The Interdisciplinary Social Sciences Journal Collection offers an annual award for newly published research or thinking that has been recognized to be outstanding by members of the Interdisciplinary Social Sciences Research Network.
Little has been written about the education of ethnic Mexicans in the United States during the nineteenth century. The historical studies that exist tend to focus on the twentieth century in general and on elementary and secondary public education. This study is different in that it emphasizes nineteenth century developments and looks at how general and higher education for ethnic Mexicans was shaped during the decades in which Mexican Texas transitioned into Anglo Texas. It challenges contemporary views that educational exclusion and discrimination were twentieth century developments and argues that they emerged in the nineteenth century.
This article lays the basis for a larger project on the education of Mexican origin individuals in areas that became part of the United States during the years from 1836 to 1890. The larger project seeks to understand the emerging relationship between Anglo American political leaders, mainstream institutions and the linguistically and culturally diverse population residing in the newly established American southwest during the 19th century. In this particular article I focus on developments in the state of Texas as it transitioned from Mexican to Anglo rule. How did political leaders in Texas conceptualize an American public school system in an area that had formerly belonged to Mexico and still contained significant numbers of much despised Mexican origin individuals? More specifically, what impact did race, ethnicity, culture and politics play in the origins of the public school system in the state? These are some of the questions this essay raises and explores.
I argue that the variety of factors that shaped the establishment of a system of public education in the early years of American rule were discernible during the 1820s and early 1830s. Of primary importance for later school developments were the presence of assimilationist and racial ideologies and the lived experiences of Anglo segregated self-rule. These ideologies and experiences were strengthened during the first two decades after independence and served to guide institutional development, especially the system of public schools and higher education. The result of these experiences and ideologies was the development of racially and ethnically discriminatory institutional policies that negatively impacted the Mexican origin community’s future educational opportunities.
This article expands the field of Mexican American education by providing an historical account of Anglo efforts to maintain cultural and political hegemony through the establishment of public education in the 1800s. Most of the scholarship on the history of Mexican American education in the United States is based on 20th century developments. This is one of the few articles that explore the relationship between politics, education, and Mexican Americans in the 19th century.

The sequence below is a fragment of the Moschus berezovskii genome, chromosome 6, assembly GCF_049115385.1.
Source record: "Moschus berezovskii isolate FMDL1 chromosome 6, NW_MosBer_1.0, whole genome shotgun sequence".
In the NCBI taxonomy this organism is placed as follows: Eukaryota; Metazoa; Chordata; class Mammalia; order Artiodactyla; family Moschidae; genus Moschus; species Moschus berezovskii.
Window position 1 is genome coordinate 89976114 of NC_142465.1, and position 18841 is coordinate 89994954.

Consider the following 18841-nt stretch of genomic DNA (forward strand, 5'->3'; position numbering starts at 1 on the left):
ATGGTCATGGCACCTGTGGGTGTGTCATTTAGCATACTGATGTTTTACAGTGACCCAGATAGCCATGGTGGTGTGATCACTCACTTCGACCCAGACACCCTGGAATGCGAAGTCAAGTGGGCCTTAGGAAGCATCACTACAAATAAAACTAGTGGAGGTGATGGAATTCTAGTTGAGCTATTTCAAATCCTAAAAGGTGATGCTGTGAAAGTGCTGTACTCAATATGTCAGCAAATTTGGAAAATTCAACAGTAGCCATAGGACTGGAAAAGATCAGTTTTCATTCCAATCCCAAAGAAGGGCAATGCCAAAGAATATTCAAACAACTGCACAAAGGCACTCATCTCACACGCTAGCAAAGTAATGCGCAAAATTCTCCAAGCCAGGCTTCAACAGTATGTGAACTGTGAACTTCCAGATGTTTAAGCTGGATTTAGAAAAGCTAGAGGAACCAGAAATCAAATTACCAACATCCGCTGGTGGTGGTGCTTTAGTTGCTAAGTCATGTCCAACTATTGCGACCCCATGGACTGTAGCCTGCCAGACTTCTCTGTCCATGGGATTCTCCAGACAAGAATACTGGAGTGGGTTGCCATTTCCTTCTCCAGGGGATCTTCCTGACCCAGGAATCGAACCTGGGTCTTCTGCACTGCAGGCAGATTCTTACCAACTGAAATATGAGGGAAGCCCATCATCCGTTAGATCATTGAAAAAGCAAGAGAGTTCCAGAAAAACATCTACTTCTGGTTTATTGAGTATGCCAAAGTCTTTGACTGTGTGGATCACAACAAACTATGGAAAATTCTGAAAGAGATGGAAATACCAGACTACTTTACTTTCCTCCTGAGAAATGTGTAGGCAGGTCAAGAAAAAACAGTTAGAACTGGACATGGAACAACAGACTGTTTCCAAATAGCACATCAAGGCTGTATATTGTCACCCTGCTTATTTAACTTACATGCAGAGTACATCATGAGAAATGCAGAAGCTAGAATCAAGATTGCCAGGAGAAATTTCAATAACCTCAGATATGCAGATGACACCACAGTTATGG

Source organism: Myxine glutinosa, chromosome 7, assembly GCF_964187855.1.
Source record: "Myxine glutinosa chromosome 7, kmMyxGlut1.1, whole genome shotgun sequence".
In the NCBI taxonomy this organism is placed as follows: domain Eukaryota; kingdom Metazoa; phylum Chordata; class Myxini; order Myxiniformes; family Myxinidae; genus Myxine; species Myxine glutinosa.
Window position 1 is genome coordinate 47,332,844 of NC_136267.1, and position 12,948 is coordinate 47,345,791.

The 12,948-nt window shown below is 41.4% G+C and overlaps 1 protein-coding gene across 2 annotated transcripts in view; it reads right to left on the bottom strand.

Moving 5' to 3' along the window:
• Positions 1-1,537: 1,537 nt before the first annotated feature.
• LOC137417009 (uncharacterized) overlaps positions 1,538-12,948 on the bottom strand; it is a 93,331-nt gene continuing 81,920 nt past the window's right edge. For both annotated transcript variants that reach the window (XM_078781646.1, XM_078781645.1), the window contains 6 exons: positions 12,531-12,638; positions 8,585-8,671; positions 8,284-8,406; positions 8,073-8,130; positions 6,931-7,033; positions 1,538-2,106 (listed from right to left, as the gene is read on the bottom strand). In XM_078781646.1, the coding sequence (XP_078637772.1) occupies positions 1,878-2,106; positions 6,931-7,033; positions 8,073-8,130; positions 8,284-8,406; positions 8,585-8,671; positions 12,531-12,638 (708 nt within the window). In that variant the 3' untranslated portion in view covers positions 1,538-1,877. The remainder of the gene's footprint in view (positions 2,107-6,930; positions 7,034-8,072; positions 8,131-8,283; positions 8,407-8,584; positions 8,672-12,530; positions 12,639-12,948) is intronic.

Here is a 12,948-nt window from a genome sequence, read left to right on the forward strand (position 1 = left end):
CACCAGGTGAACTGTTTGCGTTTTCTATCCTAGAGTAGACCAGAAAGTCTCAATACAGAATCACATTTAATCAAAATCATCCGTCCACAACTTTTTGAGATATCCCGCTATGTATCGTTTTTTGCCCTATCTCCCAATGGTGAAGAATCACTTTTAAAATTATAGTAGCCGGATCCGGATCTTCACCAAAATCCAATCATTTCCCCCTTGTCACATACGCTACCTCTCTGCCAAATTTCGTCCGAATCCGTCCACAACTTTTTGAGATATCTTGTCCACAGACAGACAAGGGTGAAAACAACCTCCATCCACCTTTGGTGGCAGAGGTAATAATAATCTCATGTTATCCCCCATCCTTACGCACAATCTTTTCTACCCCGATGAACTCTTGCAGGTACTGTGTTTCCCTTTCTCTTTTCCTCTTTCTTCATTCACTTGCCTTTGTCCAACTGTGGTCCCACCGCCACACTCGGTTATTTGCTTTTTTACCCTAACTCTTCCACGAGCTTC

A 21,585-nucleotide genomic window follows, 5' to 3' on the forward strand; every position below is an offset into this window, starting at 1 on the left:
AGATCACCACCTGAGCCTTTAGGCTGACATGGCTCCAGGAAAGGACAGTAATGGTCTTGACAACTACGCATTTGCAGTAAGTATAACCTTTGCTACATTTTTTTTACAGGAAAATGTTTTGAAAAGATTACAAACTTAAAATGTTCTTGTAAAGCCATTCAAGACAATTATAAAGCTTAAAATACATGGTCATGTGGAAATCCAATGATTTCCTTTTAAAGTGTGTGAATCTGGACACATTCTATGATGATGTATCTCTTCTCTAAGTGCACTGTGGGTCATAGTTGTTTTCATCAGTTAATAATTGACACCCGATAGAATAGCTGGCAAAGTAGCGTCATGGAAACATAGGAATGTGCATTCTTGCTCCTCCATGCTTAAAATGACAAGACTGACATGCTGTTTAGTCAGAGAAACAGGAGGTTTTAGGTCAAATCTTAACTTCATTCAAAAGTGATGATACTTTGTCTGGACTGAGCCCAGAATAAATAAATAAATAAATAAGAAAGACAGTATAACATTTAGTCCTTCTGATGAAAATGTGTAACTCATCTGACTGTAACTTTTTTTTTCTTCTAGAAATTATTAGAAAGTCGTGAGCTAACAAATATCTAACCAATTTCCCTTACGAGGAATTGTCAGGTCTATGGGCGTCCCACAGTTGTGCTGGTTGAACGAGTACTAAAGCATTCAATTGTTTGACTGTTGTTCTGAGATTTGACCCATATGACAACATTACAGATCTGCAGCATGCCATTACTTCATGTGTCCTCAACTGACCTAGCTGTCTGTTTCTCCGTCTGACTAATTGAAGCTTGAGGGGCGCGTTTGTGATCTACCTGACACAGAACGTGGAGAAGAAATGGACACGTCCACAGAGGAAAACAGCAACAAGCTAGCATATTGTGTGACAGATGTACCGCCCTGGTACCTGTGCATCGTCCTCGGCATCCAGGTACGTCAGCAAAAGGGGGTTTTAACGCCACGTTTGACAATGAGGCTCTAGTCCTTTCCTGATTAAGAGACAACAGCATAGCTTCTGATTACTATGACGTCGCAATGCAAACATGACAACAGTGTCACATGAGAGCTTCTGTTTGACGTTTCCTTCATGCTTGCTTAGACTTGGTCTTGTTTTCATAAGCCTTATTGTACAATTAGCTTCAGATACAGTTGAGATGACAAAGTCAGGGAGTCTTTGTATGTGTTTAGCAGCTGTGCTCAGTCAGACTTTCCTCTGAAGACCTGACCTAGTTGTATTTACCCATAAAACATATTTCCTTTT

This article also reflects my continuing intellectual interest in the way in which social institutions and ideals develop in a constantly changing political, economic, and cultural environment over time and how they have direct impact on structures and individual lives, especially on those who have little power or who are racially and culturally distinct.
—Guadalupe San Miguel Jr.
J. Fiona Peterson, Andrea Chester, Suzie Attiwill, and Debra Bateman, The International Journal of Interdisciplinary Social Sciences: Annual Review, Volume 10, Issue 1, pp.33–50
Christine Giancarlo and Kara Rottmann, The International Journal of Interdisciplinary Social Sciences: Annual Review, Volume 9, Volume 1, pp.27–42
Olga Achón Rodríguez, The International Journal of Interdisciplinary Social Sciences: Annual Review, Volume 8, Issue1, pp.13–22
Darquise Lafrenière, Thierry Hurlimann, Vincent Menuz, and Béatrice Godard, The International Journal of Interdisciplinary Social Sciences: Annual Review, Volume 7, Issue 1, pp.23–36
J. J. Johnson, The International Journal of Interdisciplinary Social Sciences, Volume 5, Issue 3, pp.149–162
Sean M. Clark, The International Journal of Interdisciplinary Social Sciences, Volume 4, Issue 8, pp.101–114
Joleen Steyn-Kotze, The International Journal of Interdisciplinary Social Sciences, Volume 3, Issue 9, pp.13–30